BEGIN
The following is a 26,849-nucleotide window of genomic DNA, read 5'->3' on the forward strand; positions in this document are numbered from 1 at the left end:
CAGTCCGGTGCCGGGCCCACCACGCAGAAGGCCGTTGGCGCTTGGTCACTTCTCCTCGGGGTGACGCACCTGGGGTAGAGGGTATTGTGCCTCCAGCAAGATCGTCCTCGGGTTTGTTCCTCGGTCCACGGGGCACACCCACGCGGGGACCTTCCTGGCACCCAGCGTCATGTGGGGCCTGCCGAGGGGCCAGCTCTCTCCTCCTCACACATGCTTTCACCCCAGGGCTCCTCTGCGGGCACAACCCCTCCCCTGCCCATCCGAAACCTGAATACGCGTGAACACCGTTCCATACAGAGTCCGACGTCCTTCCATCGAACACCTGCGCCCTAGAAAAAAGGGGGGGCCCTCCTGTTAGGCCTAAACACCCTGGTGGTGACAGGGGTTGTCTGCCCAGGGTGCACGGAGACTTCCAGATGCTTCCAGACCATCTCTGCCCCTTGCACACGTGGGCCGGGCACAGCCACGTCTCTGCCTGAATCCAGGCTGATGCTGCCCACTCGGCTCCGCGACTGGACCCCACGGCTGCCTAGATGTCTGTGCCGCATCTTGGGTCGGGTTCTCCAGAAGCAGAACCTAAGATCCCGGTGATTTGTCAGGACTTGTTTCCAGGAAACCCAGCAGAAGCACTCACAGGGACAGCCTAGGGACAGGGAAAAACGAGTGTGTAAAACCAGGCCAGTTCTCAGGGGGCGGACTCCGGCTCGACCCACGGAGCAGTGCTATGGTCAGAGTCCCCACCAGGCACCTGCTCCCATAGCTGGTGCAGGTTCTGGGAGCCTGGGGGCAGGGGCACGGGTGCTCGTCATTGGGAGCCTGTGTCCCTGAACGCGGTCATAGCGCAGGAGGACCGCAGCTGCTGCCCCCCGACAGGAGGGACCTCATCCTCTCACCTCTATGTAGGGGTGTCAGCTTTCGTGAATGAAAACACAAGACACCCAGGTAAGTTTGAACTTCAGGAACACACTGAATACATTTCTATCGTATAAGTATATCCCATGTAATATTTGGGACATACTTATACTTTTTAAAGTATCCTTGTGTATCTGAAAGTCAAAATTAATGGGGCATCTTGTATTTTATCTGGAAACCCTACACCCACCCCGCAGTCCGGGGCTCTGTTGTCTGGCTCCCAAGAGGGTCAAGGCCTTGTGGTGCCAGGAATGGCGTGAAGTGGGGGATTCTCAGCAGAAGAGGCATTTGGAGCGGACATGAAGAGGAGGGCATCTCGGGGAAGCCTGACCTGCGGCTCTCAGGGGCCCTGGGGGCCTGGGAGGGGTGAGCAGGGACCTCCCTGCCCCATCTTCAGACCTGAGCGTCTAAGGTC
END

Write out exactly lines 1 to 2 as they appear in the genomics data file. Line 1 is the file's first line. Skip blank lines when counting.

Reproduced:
The following is a 26,849-nucleotide window of genomic DNA, read 5'->3' on the forward strand; positions in this document are numbered from 1 at the left end:
CAGTCCGGTGCCGGGCCCACCACGCAGAAGGCCGTTGGCGCTTGGTCACTTCTCCTCGGGGTGACGCACCTGGGGTAGAGGGTATTGTGCCTCCAGCAAGATCGTCCTCGGGTTTGTTCCTCGGTCCACGGGGCACACCCACGCGGGGACCTTCCTGGCACCCAGCGTCATGTGGGGCCTGCCGAGGGGCCAGCTCTCTCCTCCTCACACATGCTTTCACCCCAGGGCTCCTCTGCGGGCACAACCCCTCCCCTGCCCATCCGAAACCTGAATACGCGTGAACACCGTTCCATACAGAGTCCGACGTCCTTCCATCGAACACCTGCGCCCTAGAAAAAAGGGGGGGCCCTCCTGTTAGGCCTAAACACCCTGGTGGTGACAGGGGTTGTCTGCCCAGGGTGCACGGAGACTTCCAGATGCTTCCAGACCATCTCTGCCCCTTGCACACGTGGGCCGGGCACAGCCACGTCTCTGCCTGAATCCAGGCTGATGCTGCCCACTCGGCTCCGCGACTGGACCCCACGGCTGCCTAGATGTCTGTGCCGCATCTTGGGTCGGGTTCTCCAGAAGCAGAACCTAAGATCCCGGTGATTTGTCAGGACTTGTTTCCAGGAAACCCAGCAGAAGCACTCACAGGGACAGCCTAGGGACAGGGAAAAACGAGTGTGTAAAACCAGGCCAGTTCTCAGGGGGCGGACTCCGGCTCGACCCACGGAGCAGTGCTATGGTCAGAGTCCCCACCAGGCACCTGCTCCCATAGCTGGTGCAGGTTCTGGGAGCCTGGGGGCAGGGGCACGGGTGCTCGTCATTGGGAGCCTGTGTCCCTGAACGCGGTCATAGCGCAGGAGGACCGCAGCTGCTGCCCCCCGACAGGAGGGACCTCATCCTCTCACCTCTATGTAGGGGTGTCAGCTTTCGTGAATGAAAACACAAGACACCCAGGTAAGTTTGAACTTCAGGAACACACTGAATACATTTCTATCGTATAAGTATATCCCATGTAATATTTGGGACATACTTATACTTTTTAAAGTATCCTTGTGTATCTGAAAGTCAAAATTAATGGGGCATCTTGTATTTTATCTGGAAACCCTACACCCACCCCGCAGTCCGGGGCTCTGTTGTCTGGCTCCCAAGAGGGTCAAGGCCTTGTGGTGCCAGGAATGGCGTGAAGTGGGGGATTCTCAGCAGAAGAGGCATTTGGAGCGGACATGAAGAGGAGGGCATCTCGGGGAAGCCTGACCTGCGGCTCTCAGGGGCCCTGGGGGCCTGGGAGGGGTGAGCAGGGACCTCCCTGCCCCATCTTCAGACCTGAGCGTCTAAGGTC